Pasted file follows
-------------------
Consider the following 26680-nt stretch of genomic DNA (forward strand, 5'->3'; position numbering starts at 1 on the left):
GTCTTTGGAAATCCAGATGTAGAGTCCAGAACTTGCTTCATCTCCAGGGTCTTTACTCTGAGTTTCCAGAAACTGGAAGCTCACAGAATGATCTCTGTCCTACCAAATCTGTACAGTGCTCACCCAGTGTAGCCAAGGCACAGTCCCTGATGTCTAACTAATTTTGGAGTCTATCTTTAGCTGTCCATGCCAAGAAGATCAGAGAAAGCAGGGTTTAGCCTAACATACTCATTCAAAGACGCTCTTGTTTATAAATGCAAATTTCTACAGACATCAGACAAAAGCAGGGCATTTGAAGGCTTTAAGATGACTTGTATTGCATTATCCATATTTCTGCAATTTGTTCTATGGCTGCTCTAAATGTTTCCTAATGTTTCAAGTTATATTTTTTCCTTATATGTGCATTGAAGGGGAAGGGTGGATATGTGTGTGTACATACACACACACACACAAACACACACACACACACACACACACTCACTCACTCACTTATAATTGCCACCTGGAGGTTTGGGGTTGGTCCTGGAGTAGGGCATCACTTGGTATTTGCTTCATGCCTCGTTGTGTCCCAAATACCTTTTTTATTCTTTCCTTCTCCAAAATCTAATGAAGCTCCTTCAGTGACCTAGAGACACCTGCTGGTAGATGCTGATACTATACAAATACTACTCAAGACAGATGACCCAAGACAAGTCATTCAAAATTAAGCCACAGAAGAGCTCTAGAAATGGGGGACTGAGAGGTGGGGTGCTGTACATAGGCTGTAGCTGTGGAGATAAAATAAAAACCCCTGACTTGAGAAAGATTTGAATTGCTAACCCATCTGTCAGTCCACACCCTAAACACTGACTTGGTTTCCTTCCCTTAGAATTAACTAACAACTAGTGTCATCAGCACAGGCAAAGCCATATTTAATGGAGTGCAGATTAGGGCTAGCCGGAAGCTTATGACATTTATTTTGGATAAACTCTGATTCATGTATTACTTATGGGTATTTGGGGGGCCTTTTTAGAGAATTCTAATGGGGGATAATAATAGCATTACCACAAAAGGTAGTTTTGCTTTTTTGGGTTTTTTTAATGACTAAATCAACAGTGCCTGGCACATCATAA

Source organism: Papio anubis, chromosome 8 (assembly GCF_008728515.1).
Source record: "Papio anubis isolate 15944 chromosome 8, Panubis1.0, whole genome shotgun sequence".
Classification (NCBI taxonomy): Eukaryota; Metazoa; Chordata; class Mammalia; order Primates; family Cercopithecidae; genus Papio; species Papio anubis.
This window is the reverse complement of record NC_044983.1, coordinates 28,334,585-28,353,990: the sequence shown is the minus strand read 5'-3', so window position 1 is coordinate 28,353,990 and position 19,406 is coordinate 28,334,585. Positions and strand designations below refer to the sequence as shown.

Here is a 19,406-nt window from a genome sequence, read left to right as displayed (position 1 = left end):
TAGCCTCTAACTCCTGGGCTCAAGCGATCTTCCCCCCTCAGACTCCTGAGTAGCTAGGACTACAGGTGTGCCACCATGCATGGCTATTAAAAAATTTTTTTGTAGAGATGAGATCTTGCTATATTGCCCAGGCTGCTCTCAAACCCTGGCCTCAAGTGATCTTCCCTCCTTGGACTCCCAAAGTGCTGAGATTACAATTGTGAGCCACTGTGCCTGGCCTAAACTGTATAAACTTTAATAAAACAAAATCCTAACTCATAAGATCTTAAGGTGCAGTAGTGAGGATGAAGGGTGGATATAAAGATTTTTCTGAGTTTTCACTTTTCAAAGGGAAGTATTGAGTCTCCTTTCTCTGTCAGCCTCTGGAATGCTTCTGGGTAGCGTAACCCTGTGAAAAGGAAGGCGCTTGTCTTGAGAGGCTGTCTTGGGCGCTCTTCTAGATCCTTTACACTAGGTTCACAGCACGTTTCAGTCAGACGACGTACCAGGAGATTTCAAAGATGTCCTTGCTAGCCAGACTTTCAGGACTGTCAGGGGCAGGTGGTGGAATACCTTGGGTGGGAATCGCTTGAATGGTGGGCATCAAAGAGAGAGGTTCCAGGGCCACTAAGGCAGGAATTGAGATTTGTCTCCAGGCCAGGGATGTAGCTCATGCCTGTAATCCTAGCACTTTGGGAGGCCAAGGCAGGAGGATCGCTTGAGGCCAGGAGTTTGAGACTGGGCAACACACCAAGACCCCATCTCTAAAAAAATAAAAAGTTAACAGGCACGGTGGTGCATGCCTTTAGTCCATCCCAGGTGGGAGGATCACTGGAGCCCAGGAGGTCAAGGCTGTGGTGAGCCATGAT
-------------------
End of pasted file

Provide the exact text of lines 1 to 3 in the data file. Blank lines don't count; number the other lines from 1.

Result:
Consider the following 26680-nt stretch of genomic DNA (forward strand, 5'->3'; position numbering starts at 1 on the left):
GTCTTTGGAAATCCAGATGTAGAGTCCAGAACTTGCTTCATCTCCAGGGTCTTTACTCTGAGTTTCCAGAAACTGGAAGCTCACAGAATGATCTCTGTCCTACCAAATCTGTACAGTGCTCACCCAGTGTAGCCAAGGCACAGTCCCTGATGTCTAACTAATTTTGGAGTCTATCTTTAGCTGTCCATGCCAAGAAGATCAGAGAAAGCAGGGTTTAGCCTAACATACTCATTCAAAGACGCTCTTGTTTATAAATGCAAATTTCTACAGACATCAGACAAAAGCAGGGCATTTGAAGGCTTTAAGATGACTTGTATTGCATTATCCATATTTCTGCAATTTGTTCTATGGCTGCTCTAAATGTTTCCTAATGTTTCAAGTTATATTTTTTCCTTATATGTGCATTGAAGGGGAAGGGTGGATATGTGTGTGTACATACACACACACACACAAACACACACACACACACACACACACTCACTCACTCACTTATAATTGCCACCTGGAGGTTTGGGGTTGGTCCTGGAGTAGGGCATCACTTGGTATTTGCTTCATGCCTCGTTGTGTCCCAAATACCTTTTTTATTCTTTCCTTCTCCAAAATCTAATGAAGCTCCTTCAGTGACCTAGAGACACCTGCTGGTAGATGCTGATACTATACAAATACTACTCAAGACAGATGACCCAAGACAAGTCATTCAAAATTAAGCCACAGAAGAGCTCTAGAAATGGGGGACTGAGAGGTGGGGTGCTGTACATAGGCTGTAGCTGTGGAGATAAAATAAAAACCCCTGACTTGAGAAAGATTTGAATTGCTAACCCATCTGTCAGTCCACACCCTAAACACTGACTTGGTTTCCTTCCCTTAGAATTAACTAACAACTAGTGTCATCAGCACAGGCAAAGCCATATTTAATGGAGTGCAGATTAGGGCTAGCCGGAAGCTTATGACATTTATTTTGGATAAACTCTGATTCATGTATTACTTATGGGTATTTGGGGGGCCTTTTTAGAGAATTCTAATGGGGGATAATAATAGCATTACCACAAAAGGTAGTTTTGCTTTTTTGGGTTTTTTTAATGACTAAATCAACAGTGCCTGGCACATCATAA

Source organism: Papio anubis, chromosome 8 (assembly GCF_008728515.1).